How Do I Define My Own Chords?

(Note: since this was originally posted we’ve added a nifty Visual Chord Builder to the Song Editor, watch a video on how to use this tool or play with the Visual Chord Builder demo

The program already “knows” the most common ukulele chords, but inevitably you’ll encounter ones that aren’t included in Scriptasaurus built-in chord dictionary, or you might prefer your own chord voicing (finger), or you might need two different versions of the same chord (say the first position “standard” A as well as the second position higher A). No problem.

The ChordPro “define” Tag to the Rescue!

Fortunately the Chord Pro Markup already has a tag that allows us to “extend” pre-defined chords, it’s the “define” tag (as in “define a chord”). So doing an alternate fingering is as easy as saying which fret is held for each string, going in order of G-C-E-A strings:

{define: G# frets 1 3 4 3}

G# - frets only

We can improve on this a bit more by including which fingers to use on which fret. Your index finger is 1, your pinky 4. Typically there’s two others between those.

{define: G# frets 1343 fingers 1 2 4 3}

G# with fingerings

You may have noticed that the spaces between the numbers are optional — provided you’re below the 10th fret. If you say frets 1091112 you must use spaces! Say frets 10 9 11 12.

My Song Requires Two Versions of the Same Chord?!

Again, not a problem.

Scriptasaurus is ignorant of chord names so you’re free to name your chords anything you’d like. For example:

[high-G] If we can't beat em [G] we'll have to join 'em
[high-C] Let's stay alive [C] and disappoint 'em

Scriptasaurus “knows” the G and C, but has no clue what a “high-G” or “high-C” is, you need to add them using the define tag.

{define: high-G frets 0 7 7 5 fingers 0 3 2 1}
{define: high-C frets 5 7 0 7 fingers 1 2 0 3}

The resulting output from the above definitions is shown below in figure 4.

sample output for mulitple variant chord definitions
{figure 4} Here’s the output that’s generated for a single song that has multiple fingering diagrams for the same chord, that is, “alternate” fingersings used at different places within a single song.

You can name these anything you’d like — “Painful-G” or “Jake-G” or “Bopsy” — but making the names meaningful facilitates reading your music.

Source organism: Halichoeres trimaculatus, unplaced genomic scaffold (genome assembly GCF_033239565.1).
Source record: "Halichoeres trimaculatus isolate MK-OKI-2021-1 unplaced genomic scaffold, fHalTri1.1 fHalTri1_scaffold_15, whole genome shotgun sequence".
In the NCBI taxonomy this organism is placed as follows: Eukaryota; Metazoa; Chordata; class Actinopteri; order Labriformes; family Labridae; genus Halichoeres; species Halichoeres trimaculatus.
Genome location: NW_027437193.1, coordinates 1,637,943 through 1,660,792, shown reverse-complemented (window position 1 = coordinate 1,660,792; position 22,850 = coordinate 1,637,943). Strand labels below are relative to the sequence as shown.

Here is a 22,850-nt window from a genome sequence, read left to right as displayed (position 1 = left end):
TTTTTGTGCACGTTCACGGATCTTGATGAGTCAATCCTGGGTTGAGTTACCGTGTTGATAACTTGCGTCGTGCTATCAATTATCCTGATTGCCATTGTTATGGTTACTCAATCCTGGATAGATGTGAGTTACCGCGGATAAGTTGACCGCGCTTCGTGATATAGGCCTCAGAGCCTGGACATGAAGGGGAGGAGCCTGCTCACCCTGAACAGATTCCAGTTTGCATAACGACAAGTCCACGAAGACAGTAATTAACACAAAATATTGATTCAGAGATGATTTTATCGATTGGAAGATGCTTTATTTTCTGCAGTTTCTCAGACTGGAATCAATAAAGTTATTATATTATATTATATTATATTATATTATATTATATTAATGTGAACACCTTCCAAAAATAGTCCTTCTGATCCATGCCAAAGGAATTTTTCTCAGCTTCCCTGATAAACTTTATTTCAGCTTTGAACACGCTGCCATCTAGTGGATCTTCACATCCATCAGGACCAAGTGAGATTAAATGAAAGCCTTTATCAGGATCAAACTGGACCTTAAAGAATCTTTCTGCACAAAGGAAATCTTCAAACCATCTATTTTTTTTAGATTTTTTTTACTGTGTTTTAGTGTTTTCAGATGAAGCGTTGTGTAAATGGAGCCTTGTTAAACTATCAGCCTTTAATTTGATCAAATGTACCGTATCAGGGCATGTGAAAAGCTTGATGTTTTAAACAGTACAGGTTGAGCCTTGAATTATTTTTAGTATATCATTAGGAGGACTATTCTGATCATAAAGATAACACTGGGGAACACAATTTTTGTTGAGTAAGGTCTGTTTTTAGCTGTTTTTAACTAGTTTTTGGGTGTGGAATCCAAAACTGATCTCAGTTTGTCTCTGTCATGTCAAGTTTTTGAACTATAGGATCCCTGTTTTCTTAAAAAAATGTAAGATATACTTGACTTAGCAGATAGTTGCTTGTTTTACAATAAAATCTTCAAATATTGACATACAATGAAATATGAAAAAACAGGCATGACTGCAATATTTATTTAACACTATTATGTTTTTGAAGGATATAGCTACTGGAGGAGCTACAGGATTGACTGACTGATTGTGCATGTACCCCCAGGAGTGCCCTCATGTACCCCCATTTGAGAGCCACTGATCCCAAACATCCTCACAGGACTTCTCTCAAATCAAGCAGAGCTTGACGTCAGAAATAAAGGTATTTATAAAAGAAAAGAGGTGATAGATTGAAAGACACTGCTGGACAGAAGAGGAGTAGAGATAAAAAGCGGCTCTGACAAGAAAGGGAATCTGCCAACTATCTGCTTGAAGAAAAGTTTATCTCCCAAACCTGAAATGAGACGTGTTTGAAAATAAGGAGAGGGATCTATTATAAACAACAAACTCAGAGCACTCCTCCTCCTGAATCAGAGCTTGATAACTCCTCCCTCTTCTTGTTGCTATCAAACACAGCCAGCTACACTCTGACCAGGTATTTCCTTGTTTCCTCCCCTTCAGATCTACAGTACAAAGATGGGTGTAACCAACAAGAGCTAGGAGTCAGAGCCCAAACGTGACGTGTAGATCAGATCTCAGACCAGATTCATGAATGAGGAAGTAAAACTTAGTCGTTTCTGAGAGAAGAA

If you include a definition for, say, “A”, then whatever you supply redefines the default “A” chord. You might do this if you prefer a simpler or even more exotic version be used throughout the piece.

How Can I Make a Barre Chord?

Frequently playing a chord is far easier if you just lay a finger across more than one string, in fact, many “impoosible” chords are actually the easiest when played this way. For example: D7. Played with two fingers it’s a cinch!

Barre Chord D7

This is called a “barre” chord (or barr chords). To do this we define the chord this way (for space reasons this is shown on two lines here — you should do it all on a single line):

{define: D7 frets 2 2 2 3 fingers 1 1 1 2 
add: string 4 fret 2 finger 1}

The only “trick” is that the 4th string (the “A”) we show two finger dots, which we’ve done by the “add” portion of the definition. We’ve “added” a dot by indicating its string, the fret, and which finger should be used.

How Can I Indicate Muted Strings?

sample muted strings or power chords from Bad Company
{figure 5} And here’s output (with “inline” option turned on to show the mini-chord diagrams above lyrics). You can see that muted strings have X’s on top fret bar (source: Electric Ukulele Land).

Sometimes a chord only reuires two or three notes. These often appear in rock songs (at least all the really good ones 😀) and are called “Power Chords“. So we need a notation that’ll allow us to show which strings should not be played (or are “muted”). We can do this!

{define: D5 frets 2 2 X X fingers 1 1 2 2}
{define: F5 frets 5 5 X X fingers 1 1 2 2}

C5 - power chord - showing muted strings

Rock songs aren’t, in fact, the only places you’ll need to exclude a string or two, of course. And there are those occasions when it’s necssitated due to the ukulele’s short note range — it simply can’t play all the notes as a piano or guitar would. Muted strings to the rescue.

How you actually “mute” a string — well, you’re on your own there as I’ve tried and so far I’ve been able to “muddy” a note, but never entirely “mute” it.

Which Chords Are Already Defined?

Right now there are about 170 chords pre-defined. I’m working on an easy way to add more, but if you want to see all the chords defined — here ya go!

New chords are added frequently (read: as I encounter them and remember to add them to the master file), so follow UkeGeeks on Twitter, we’ll tweet when new updates are available.